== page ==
(Bereano 2014: online)

In the service of reflecting on and changing realities, Firebrand published and distributed nationally and internationally over 90 books of fiction, poetry, and prose — almost a third of which were written by lesbians of colour and women from a variety of Nations — Janice Gould (Koyangk’auwi/Maidu), Beth Brant (Mohawk), Carole LaFavor (Ojibwe), Jewelle Gomez (loway, Wampanoag heritage) and Vickie Sears (Cherokee), as well as by Wendy Kose (Hopi/ Miwok) and Anna Lee Walters (Pawnee/Otoe-Missouria) from 1985 to its closure in 2000. This is a remarkable record, and proportionally American Indian in a way that I do not think is matched by any other single small press.

There is some dissonance between Bereano’s robust history of feminist activism — including anti-racist, LGBT rights, and ageing issues — and its lack of engagement with the Haudenosaunee Confederacy surrounding her, or with Indigenous politics nationally — while simultaneously providing a remarkable level of material support in publishing this work and these authors. My assumption is that this was a positive material outcome of multiculturalism discourses of the 1980 and 1990s in combination with the ethos of inclusivity embedded within a grassroots lesbian feminist movement intent on including ‘all women’ but that did not focus on significant constitutive structural differences, and that the US racial binary of Black and White structured her thinking even as she published works outside of that binary.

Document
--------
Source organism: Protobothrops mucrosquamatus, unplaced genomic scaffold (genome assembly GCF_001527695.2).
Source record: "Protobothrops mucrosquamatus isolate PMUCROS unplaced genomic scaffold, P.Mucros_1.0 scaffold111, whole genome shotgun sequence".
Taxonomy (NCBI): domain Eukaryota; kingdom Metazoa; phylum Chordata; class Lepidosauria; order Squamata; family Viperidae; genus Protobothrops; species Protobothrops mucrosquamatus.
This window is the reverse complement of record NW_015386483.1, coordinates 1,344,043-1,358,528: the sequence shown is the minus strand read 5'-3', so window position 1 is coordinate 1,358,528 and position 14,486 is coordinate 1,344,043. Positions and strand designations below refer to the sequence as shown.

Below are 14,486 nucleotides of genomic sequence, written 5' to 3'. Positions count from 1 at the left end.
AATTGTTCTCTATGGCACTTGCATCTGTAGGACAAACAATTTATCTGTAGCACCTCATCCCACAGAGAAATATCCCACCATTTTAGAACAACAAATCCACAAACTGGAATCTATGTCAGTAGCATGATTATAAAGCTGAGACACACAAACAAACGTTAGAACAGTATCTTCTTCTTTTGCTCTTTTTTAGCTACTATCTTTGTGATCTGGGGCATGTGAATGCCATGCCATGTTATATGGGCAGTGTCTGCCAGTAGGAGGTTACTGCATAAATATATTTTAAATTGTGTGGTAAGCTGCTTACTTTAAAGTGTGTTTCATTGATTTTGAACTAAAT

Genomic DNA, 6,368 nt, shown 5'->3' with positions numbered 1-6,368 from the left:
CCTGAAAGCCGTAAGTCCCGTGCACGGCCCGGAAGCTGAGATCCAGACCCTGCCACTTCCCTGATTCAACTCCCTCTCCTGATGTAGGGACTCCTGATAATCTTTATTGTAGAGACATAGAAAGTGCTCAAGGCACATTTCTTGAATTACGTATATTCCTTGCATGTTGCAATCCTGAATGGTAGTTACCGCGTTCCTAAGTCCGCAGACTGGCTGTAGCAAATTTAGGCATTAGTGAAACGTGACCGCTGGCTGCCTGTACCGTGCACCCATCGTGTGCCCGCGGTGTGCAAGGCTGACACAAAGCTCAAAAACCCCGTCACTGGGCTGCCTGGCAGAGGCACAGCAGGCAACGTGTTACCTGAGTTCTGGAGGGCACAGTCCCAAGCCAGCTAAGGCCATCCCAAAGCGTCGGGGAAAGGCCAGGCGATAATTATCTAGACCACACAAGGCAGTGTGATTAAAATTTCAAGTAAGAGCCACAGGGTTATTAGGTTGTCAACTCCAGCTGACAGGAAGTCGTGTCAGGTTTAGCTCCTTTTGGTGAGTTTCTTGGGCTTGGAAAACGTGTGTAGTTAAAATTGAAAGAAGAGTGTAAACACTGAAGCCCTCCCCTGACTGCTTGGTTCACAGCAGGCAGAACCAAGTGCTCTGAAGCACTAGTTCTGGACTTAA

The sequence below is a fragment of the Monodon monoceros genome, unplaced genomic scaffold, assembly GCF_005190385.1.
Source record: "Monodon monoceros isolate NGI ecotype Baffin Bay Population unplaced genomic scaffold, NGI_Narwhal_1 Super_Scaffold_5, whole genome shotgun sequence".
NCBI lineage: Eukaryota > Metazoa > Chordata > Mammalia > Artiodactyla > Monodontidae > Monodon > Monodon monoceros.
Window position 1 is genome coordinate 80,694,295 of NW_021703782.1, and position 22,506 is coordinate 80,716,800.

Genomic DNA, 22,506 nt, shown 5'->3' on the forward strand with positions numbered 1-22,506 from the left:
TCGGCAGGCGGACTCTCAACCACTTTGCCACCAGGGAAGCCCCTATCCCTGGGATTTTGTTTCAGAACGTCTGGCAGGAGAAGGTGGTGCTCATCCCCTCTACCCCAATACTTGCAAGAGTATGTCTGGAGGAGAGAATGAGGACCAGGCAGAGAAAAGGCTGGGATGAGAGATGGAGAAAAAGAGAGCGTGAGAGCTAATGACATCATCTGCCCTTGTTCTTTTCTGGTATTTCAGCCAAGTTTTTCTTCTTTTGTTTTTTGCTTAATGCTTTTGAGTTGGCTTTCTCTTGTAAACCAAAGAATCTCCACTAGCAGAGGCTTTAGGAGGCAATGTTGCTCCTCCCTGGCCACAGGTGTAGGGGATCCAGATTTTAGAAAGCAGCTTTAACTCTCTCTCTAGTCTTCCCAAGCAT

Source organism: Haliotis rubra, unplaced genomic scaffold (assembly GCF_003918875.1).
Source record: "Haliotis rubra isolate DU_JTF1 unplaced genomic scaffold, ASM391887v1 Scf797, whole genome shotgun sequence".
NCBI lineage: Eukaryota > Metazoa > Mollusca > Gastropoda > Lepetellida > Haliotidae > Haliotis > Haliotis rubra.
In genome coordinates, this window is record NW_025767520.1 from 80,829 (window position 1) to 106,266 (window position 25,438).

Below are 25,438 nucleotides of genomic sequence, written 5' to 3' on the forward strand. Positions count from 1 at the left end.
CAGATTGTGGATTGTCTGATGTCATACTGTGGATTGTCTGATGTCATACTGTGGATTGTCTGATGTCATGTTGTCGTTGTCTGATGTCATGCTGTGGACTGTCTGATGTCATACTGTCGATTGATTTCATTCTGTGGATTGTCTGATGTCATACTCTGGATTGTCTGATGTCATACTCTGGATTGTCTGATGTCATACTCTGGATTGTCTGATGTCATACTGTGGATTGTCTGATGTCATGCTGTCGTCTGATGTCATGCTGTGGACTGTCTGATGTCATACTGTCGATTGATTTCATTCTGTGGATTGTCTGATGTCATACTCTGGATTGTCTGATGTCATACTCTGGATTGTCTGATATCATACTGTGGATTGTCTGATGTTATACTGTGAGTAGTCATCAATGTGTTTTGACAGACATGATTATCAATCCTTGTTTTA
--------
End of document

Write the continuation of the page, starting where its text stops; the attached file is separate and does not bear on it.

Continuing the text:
It is worth exploring the geopolitical context in which Bereano’s press operated. Ithaca, New York, is in Haudenosaunee country, on the territories of the Cayuga Nation, whose members were largely driven out and dispersed to the Six Nations reserve across the Canadian border and other spaces in the United States. Although Indigenous erasure is the norm in the United States, Haudenosaunee activism and anti-lndian racism made contemporary ongoing Indigenous existence and resistance episodically newsworthy to the mainstream press in New York State, including struggles over casinos, land-claims, and disputes about Cayuga governance, as the Cayuga Nation embarked on a resettlement project in their homelands. Unlike other US locations where I have taught, in upstate New York non-Indigenous undergraduates were aware of ongoing Indigenous existence. 1 give this brief background to highlight that it is more difficult for politically engaged non-Indigenous activists to be unaware of contemporary Indigenous struggles in this location even as the normative erasure and placement of Indigeneity as something of the past continues to frame non-Indigenous US social justice movements.